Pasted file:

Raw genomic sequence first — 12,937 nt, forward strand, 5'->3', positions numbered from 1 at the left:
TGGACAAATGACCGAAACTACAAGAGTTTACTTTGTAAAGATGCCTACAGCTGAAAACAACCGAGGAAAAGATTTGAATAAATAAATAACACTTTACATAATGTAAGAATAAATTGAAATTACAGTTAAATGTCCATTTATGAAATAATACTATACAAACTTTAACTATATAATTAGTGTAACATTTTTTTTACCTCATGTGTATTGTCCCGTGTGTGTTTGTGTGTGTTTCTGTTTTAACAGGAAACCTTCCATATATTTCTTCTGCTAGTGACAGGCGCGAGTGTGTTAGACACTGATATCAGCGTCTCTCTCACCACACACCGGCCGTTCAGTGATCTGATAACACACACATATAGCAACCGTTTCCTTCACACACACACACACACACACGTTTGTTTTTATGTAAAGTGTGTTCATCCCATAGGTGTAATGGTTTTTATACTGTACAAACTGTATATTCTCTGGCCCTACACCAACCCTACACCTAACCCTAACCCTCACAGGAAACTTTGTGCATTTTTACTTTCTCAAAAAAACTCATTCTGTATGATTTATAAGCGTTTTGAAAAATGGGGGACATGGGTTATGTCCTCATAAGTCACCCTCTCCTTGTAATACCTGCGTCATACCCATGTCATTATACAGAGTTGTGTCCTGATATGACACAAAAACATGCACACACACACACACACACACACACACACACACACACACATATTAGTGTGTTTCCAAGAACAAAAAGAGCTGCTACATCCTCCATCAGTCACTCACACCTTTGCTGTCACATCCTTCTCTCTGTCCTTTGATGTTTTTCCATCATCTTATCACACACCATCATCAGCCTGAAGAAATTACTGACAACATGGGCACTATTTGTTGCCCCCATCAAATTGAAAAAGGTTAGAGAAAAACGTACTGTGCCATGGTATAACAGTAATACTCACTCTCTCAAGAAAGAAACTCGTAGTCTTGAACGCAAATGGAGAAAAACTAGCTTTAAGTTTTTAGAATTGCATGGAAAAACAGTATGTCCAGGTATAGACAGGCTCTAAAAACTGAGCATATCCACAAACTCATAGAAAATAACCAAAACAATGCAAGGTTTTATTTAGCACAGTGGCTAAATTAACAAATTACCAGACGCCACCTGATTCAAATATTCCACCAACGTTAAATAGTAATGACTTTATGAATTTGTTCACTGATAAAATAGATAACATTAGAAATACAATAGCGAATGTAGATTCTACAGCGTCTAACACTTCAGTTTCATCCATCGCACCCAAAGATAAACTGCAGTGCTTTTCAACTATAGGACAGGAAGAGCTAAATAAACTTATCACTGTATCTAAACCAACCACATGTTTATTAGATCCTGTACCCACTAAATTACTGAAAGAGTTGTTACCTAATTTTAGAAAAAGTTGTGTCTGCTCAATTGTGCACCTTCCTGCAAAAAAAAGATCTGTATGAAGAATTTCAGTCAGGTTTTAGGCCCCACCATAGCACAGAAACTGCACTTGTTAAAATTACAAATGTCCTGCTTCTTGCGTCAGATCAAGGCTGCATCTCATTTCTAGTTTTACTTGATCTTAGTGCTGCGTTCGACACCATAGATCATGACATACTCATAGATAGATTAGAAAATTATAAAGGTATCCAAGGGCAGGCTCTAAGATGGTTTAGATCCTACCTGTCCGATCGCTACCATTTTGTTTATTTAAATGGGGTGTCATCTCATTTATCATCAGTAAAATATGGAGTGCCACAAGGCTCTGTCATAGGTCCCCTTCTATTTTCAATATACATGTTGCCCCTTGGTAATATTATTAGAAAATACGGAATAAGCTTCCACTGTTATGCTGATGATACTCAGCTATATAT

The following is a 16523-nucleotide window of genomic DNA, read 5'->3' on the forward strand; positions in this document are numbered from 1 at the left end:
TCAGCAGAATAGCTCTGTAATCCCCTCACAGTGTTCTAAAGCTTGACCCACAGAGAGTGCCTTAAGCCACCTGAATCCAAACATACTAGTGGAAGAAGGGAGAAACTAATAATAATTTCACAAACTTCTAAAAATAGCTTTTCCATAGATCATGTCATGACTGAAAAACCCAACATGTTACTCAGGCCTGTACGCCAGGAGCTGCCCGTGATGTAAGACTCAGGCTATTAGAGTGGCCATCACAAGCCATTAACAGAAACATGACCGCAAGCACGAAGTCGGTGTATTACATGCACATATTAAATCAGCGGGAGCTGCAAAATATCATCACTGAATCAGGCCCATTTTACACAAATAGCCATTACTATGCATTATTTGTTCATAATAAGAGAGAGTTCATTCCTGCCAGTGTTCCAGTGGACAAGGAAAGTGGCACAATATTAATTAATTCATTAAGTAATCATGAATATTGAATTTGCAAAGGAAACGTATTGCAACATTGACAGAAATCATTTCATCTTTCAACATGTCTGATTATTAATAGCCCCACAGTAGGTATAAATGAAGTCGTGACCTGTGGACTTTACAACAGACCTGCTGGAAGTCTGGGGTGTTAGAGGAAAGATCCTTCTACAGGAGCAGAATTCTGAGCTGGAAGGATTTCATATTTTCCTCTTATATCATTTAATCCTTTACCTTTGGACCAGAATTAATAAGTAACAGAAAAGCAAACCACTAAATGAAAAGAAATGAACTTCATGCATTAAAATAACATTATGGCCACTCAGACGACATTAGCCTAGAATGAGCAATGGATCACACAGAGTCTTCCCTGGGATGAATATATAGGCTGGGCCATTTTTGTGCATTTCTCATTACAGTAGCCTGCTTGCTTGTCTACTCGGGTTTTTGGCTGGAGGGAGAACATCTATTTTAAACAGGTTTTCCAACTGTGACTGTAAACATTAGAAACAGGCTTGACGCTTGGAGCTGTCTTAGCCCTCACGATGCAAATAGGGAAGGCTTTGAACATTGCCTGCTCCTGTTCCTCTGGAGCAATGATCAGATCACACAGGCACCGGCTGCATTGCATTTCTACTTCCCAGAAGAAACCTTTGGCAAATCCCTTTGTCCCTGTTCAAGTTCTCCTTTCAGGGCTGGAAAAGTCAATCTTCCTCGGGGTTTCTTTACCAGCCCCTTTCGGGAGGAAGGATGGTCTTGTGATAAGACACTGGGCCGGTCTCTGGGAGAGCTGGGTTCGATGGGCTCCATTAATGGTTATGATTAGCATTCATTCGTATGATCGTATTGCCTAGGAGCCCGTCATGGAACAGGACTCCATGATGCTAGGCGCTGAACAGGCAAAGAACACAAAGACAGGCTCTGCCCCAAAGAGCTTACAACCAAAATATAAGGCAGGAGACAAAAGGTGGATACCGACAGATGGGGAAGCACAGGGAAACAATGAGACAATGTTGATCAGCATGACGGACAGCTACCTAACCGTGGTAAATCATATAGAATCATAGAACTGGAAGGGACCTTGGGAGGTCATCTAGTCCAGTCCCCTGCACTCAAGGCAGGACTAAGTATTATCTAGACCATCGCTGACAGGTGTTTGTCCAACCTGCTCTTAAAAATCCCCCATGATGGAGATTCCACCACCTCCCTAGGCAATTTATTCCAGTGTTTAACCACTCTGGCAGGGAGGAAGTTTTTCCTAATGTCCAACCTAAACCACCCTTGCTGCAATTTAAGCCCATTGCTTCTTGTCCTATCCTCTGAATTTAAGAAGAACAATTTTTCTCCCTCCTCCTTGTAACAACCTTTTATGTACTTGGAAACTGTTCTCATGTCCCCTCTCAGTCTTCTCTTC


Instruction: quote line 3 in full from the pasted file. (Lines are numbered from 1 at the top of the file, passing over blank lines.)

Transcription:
The following is a 16523-nucleotide window of genomic DNA, read 5'->3' on the forward strand; positions in this document are numbered from 1 at the left end: